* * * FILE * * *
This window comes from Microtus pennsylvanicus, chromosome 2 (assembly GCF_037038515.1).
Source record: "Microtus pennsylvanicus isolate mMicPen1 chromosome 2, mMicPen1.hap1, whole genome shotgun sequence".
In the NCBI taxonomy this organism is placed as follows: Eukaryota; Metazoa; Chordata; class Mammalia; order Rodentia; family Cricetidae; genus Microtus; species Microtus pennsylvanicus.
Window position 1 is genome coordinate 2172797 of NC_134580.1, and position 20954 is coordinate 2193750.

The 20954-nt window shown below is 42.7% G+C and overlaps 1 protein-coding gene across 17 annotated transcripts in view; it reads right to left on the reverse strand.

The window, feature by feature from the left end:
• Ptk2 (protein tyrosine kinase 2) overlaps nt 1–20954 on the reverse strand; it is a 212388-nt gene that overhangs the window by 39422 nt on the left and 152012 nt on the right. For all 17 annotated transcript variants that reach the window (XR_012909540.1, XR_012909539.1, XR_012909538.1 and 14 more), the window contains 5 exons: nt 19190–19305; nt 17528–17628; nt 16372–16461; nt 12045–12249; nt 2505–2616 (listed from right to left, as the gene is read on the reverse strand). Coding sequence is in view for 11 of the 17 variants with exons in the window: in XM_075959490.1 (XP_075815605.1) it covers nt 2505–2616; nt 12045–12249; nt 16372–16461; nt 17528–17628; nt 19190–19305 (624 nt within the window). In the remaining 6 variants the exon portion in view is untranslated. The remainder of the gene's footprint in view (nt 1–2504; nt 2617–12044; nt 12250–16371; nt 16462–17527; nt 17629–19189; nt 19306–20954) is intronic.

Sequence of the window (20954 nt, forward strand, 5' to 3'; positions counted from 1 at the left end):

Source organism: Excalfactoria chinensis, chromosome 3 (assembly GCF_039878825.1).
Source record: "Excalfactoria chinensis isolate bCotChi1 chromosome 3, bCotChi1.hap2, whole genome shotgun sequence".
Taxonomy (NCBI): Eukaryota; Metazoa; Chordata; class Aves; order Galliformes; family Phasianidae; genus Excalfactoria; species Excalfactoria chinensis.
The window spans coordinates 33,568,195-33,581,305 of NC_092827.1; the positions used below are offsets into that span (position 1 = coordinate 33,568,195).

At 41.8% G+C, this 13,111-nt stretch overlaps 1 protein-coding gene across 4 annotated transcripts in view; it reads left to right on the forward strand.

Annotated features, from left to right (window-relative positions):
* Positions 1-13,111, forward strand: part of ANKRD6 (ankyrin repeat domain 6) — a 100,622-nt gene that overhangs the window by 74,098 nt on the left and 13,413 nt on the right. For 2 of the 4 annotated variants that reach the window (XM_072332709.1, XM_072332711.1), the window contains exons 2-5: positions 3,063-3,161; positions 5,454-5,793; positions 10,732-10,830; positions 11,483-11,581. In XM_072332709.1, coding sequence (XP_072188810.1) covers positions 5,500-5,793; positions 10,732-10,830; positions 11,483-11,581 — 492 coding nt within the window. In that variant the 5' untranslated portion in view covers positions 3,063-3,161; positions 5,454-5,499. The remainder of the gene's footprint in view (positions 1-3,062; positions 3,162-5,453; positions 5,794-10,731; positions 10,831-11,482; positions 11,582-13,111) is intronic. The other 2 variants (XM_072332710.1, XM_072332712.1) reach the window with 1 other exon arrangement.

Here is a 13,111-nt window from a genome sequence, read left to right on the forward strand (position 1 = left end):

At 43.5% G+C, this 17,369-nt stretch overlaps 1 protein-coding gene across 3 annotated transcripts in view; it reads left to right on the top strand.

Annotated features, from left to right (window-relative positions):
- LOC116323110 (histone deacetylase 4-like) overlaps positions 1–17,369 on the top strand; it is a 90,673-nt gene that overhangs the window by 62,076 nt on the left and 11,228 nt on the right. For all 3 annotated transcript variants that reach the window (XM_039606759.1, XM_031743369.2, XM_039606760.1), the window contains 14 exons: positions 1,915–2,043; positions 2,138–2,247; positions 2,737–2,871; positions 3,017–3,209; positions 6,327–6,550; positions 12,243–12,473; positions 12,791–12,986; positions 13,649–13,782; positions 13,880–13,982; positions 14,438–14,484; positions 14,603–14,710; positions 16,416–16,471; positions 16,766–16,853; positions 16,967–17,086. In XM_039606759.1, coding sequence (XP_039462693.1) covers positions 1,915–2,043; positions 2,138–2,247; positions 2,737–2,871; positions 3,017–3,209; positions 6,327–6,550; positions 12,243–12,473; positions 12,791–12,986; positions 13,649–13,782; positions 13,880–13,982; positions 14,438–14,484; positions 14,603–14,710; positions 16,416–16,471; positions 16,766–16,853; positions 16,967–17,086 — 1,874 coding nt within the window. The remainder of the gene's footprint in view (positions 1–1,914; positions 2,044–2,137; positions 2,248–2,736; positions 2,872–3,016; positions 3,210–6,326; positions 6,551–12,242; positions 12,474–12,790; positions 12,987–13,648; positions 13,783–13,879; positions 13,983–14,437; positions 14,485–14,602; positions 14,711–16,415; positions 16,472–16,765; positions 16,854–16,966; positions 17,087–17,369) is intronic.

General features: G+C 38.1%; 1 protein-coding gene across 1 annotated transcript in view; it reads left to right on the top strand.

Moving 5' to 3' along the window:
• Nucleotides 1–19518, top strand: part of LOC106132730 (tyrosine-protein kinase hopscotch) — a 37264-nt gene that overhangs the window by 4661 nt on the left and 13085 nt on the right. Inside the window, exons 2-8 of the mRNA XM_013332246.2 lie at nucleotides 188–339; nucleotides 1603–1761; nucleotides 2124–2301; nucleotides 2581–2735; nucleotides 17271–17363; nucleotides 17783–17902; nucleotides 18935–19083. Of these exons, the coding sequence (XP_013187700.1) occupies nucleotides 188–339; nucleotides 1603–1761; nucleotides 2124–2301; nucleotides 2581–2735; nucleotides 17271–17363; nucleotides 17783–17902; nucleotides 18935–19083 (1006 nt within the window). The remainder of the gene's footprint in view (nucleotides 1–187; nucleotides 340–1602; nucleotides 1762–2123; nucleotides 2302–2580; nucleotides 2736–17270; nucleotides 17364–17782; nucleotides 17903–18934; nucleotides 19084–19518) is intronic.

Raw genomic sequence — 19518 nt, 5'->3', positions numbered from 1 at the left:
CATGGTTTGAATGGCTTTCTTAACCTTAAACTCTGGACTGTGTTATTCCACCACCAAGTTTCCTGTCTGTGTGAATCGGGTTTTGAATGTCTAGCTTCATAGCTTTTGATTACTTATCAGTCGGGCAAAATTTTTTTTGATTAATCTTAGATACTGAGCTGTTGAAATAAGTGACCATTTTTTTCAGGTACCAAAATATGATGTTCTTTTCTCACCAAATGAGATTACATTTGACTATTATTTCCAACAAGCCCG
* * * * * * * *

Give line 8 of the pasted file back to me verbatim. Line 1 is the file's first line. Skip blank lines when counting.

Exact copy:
Sequence of the window (20954 nt, forward strand, 5' to 3'; positions counted from 1 at the left end):